to persoade that I should bang myself; this last dignity out of hand 
to have been proclaimed king, she would have it deferred untill it 
were agreed by parliament, or he had been himself 21 years of agCj 
that things done in his name might have the better authority. He 
would, in no case, have it deferred one day, and either then or 
never; whereupon this doubt has rinen amongst our men of law 
whether she being clad with a husband, and her husband not 
twenty-one years, any thing without parliament can be of strength, 
thai is done between them; upon Saturday at afternoon these mat- 
ters were long in debating. And before they were well resolved 
upon, at nine hours at night, by three heralds, at sound of the 
trumpet be was proclaimed king. This was the night before the 
marriage; this day, Monday at twelve of the clock, the lords, all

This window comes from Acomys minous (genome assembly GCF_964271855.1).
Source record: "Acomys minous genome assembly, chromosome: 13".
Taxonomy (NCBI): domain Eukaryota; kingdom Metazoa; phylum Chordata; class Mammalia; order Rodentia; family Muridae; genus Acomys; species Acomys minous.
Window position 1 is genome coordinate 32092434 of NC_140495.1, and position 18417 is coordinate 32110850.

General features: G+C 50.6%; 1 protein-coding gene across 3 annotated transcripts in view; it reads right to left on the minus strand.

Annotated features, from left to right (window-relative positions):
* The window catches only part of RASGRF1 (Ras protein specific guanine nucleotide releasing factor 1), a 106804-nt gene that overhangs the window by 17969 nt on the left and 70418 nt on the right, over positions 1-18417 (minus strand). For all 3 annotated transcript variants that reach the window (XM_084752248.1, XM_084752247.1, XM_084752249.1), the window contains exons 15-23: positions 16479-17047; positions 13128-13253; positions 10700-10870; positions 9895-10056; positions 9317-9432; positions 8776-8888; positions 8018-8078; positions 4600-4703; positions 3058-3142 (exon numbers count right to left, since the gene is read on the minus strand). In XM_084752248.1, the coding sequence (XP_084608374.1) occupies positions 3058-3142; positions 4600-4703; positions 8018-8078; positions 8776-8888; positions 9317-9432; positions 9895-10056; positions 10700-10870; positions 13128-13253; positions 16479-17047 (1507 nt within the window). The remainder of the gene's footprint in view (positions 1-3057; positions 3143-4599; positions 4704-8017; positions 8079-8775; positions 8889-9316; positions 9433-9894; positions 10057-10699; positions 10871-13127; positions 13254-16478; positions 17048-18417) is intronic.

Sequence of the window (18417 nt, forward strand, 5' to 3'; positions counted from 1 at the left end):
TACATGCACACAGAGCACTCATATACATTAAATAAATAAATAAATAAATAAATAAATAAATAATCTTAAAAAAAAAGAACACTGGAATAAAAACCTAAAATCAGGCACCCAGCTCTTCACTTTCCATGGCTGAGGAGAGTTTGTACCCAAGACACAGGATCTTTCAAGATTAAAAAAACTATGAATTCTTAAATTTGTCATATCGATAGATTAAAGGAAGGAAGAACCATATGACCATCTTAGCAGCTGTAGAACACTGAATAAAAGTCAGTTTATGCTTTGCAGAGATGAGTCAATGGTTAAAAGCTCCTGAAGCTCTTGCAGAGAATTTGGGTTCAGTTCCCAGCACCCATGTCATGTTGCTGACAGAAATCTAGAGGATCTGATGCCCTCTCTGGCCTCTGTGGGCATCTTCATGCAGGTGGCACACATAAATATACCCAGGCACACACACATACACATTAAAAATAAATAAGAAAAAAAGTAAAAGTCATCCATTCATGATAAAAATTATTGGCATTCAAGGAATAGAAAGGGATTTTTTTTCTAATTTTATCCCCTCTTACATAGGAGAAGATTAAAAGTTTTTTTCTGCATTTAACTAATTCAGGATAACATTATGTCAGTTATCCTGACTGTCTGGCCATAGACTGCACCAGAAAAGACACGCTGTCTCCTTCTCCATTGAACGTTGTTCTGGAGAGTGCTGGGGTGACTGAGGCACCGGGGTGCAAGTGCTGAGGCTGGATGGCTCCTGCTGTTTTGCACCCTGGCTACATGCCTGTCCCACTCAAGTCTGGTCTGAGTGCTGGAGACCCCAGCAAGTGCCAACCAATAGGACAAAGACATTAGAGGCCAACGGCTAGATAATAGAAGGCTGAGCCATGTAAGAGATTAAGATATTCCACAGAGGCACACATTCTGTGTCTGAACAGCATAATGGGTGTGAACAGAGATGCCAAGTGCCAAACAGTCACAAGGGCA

that were in die toun, were present at the proclaiming of him again, 
where no roan said so much as amen, saving his father, that cried 
oat aloud Ood save his queen J The manner of the marriage was in 
this sort ; upon Sunday in the morning between five and six, she 
was conveyed by divers of her nobles to the cbapell ; she had upon 
her hack the great mourning gown of black, with the great wide 
mourning hood, not unlike unto that which she wore the doulfull 
day of the burial of her husband : she was led into the cbapell, by 
the earl of Lennox and Atbol, and there was she left untill her hus- 
band came, who also-was conveyed by the same lords, the minister 
priests, two, do there receive tkem, the bands are asked the third 
time, and an instrument taken by a notour that do man said againit 
them, or alledged any cause why the marriage might not proceed. 
The words were spoken, the rings which were three, the middle a 
rich diamond, were put upon her finger ; they kneel together, and 
many prayers said over them, she tarrieth out the mass, and be 
taketh a kiss, and leaveth her there, and went to her chamber, 
whither within a space she followeth ; and being required , accord- 
ing to the solemnity, to cast off her cares, and leave aside those 
sorrowful garments, and give herself to a more pleasant life, after